Television clips talk about young minds becoming ‘hooked on depravity’ seem to be an attempt at making fun of the audience. But it’s jarring when there is no other evidence of self awareness elsewhere. When identifiable filming techniques like actual acting and lighting are used there are brief glimpses of effort being utilized. But the effect is minimal and the performances are mostly bad. There is home movie style story about a family killing themselves thinking the Millennium Bug glitch will plunge the world into chaos. And there is a faux YouTube show called ‘Two Girls One Victim’. But these fall into the category of neat ideas that should have been heavily revised before production. If these were fifteen minute stories and there were only five or six chapters in the whole film it could have worked.

A lot of the little details are wrong whether it’s the style of the found footage formats or the way that videos are being streamed live. Another section involves a couple being interviewed about their missing daughter. But when a mystery DVD arrives showing her being mutilated they all sit around and watch it for some reason. Maybe this kind of potentially sensitive evidence is best handled in another way or not touched at all? Even more confusing is the way the interviewer involved stays around, and keeps filming the whole time. This segment stands out from the rest purely because it’s so unintentionally amusing. But for the most part this is just repetitive death and misery and after a while it becomes incredibly exhausting.

Part of the problem is the number of recurring scenes. They don’t have a recurring plot to revisit, besides another murder, so it’s tough to see the point of it all. The rest of the material included is all so similar in nature that it just becomes redundant. Some attempts are made to make a few of these bits appear to be shocking real life police evidence. But when the same childish yellow font is pasted across the screen in more than one sequence it just becomes laughable. Particularly when the text on display from supposed real authorities is so badly written. With all the attempts to make this gritty and disturbing it’s just a boring slog that goes on forever. They might want you to ask the question ‘could this be real?’ But the only real question here is ‘who cares?’ Avoid this and get your sick thrills elsewhere.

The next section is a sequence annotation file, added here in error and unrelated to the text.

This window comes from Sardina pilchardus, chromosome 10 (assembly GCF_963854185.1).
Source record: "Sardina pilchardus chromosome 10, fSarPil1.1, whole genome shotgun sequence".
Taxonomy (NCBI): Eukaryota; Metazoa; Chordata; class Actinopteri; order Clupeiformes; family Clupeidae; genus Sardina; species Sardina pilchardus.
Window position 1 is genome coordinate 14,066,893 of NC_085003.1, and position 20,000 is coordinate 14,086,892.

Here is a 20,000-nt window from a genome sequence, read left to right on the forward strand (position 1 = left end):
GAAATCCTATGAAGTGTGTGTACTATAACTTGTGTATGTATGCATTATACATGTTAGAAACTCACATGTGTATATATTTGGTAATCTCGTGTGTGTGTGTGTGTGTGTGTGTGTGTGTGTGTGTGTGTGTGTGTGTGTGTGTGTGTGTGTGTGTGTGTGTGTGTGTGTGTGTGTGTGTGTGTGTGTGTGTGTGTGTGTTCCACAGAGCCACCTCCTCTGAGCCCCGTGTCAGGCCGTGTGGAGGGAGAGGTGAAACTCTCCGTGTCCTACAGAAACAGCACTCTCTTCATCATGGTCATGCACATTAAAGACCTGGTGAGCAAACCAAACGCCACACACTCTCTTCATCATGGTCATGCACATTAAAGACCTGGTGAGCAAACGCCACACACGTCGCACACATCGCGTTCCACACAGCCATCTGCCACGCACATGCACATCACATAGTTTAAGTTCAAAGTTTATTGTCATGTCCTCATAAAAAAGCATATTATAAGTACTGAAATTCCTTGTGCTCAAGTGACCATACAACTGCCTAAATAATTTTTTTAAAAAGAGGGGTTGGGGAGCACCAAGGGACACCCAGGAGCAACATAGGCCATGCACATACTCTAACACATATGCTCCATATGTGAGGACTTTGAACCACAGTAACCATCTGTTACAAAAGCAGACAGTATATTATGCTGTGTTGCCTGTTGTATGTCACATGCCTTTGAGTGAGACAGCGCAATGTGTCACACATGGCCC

Rating: ½☆☆☆☆☆☆☆☆☆


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About Mocata 140 Articles
A sucker for classic epics, 80s science fiction and fantasy kitsch, horror, action, animation, stop motion, world cinema, martial arts and all kinds of assorted stuff and nonsense. If you enjoy a bullet ballet, a good eye ball gag or a story about time travelling robots maybe we can be friends after all.